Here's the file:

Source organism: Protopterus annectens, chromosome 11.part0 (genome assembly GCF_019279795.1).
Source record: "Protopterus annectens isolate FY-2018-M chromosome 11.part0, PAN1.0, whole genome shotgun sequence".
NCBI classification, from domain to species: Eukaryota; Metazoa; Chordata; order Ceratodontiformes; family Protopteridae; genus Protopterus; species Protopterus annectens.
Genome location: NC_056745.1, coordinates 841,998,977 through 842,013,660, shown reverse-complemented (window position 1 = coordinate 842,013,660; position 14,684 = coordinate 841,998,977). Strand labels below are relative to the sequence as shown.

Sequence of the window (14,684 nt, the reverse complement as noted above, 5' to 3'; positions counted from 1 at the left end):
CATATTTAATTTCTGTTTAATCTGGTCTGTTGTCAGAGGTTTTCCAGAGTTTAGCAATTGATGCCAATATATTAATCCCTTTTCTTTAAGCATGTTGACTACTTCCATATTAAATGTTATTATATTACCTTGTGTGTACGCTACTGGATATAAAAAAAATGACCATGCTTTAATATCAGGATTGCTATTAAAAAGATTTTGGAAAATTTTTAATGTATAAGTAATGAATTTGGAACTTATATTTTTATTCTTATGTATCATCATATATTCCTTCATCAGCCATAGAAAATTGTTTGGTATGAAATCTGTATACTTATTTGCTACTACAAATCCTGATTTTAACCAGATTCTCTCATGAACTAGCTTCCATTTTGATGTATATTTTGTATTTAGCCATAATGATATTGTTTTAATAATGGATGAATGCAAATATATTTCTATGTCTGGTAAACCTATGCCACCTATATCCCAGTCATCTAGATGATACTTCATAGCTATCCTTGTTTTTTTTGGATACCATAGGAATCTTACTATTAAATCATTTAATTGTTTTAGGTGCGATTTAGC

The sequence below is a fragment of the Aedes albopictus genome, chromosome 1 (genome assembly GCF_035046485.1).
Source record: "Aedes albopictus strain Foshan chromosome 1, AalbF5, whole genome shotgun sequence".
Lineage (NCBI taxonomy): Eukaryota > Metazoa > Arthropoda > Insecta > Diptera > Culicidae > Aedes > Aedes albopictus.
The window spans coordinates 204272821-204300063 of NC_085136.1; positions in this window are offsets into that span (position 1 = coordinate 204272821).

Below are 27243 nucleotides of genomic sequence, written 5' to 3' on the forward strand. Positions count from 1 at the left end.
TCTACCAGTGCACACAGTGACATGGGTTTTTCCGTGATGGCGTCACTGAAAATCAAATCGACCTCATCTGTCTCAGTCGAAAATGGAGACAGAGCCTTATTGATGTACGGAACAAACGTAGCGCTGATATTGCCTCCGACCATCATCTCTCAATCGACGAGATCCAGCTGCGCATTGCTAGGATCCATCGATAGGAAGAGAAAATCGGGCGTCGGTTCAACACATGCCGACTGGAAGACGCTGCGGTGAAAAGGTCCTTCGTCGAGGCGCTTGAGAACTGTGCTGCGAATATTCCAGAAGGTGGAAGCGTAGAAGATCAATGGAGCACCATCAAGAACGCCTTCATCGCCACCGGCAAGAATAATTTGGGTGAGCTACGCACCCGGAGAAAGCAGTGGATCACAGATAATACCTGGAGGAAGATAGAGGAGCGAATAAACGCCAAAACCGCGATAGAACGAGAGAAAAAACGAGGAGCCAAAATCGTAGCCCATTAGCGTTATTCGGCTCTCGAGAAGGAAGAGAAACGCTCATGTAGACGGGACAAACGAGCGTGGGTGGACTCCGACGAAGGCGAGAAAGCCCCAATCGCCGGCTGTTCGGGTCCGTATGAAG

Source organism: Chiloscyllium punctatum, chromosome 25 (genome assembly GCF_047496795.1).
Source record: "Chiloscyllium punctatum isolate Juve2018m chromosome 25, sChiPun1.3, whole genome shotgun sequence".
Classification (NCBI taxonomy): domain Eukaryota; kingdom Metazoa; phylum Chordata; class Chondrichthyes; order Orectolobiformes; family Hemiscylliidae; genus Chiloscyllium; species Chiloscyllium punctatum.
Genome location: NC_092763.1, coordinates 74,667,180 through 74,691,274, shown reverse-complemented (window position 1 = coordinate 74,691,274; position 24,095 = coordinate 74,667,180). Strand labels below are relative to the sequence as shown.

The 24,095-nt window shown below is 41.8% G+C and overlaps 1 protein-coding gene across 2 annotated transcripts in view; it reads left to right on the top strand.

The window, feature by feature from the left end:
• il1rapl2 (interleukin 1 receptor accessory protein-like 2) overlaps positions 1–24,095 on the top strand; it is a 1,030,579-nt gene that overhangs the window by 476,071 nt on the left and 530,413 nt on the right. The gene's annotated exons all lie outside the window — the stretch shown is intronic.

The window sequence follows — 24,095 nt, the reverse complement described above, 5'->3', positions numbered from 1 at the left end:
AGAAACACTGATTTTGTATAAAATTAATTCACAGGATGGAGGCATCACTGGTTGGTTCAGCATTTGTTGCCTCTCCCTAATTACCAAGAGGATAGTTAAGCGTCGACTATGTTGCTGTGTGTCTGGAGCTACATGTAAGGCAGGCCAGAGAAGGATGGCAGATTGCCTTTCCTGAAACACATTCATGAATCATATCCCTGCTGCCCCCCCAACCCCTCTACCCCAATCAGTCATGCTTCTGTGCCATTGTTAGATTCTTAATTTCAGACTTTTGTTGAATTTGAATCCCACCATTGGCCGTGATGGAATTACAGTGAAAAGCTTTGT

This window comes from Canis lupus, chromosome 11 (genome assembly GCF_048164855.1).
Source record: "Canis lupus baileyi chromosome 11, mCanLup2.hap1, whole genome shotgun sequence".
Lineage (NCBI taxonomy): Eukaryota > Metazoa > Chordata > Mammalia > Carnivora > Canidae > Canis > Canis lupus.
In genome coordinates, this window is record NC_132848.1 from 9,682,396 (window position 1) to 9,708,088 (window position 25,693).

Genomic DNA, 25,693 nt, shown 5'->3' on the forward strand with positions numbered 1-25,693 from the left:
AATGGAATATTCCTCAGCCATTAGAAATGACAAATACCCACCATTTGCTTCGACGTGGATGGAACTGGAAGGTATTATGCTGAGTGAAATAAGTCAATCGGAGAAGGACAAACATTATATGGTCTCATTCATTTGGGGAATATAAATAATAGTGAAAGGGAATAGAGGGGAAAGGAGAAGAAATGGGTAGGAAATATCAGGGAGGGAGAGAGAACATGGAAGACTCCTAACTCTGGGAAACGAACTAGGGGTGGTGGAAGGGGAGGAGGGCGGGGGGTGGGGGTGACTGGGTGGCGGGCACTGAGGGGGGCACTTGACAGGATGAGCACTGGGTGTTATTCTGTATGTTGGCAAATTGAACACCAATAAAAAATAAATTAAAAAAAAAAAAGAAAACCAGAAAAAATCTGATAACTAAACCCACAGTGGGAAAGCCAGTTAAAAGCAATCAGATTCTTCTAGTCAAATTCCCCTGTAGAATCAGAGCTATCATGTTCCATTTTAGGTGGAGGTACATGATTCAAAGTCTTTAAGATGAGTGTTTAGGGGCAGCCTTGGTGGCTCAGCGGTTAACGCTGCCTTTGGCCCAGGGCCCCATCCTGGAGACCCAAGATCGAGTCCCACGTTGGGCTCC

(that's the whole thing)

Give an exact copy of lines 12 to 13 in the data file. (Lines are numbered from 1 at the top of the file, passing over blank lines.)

TCTACCAGTGCACACAGTGACATGGGTTTTTCCGTGATGGCGTCACTGAAAATCAAATCGACCTCATCTGTCTCAGTCGAAAATGGAGACAGAGCCTTATTGATGTACGGAACAAACGTAGCGCTGATATTGCCTCCGACCATCATCTCTCAATCGACGAGATCCAGCTGCGCATTGCTAGGATCCATCGATAGGAAGAGAAAATCGGGCGTCGGTTCAACACATGCCGACTGGAAGACGCTGCGGTGAAAAGGTCCTTCGTCGAGGCGCTTGAGAACTGTGCTGCGAATATTCCAGAAGGTGGAAGCGTAGAAGATCAATGGAGCACCATCAAGAACGCCTTCATCGCCACCGGCAAGAATAATTTGGGTGAGCTACGCACCCGGAGAAAGCAGTGGATCACAGATAATACCTGGAGGAAGATAGAGGAGCGAATAAACGCCAAAACCGCGATAGAACGAGAGAAAAAACGAGGAGCCAAAATCGTAGCCCATTAGCGTTATTCGGCTCTCGAGAAGGAAGAGAAACGCTCATGTAGACGGGACAAACGAGCGTGGGTGGACTCCGACGAAGGCGAGAAAGCCCCAATCGCCGGCTGTTCGGGTCCGTATGAAG

Source organism: Chiloscyllium punctatum, chromosome 25 (genome assembly GCF_047496795.1).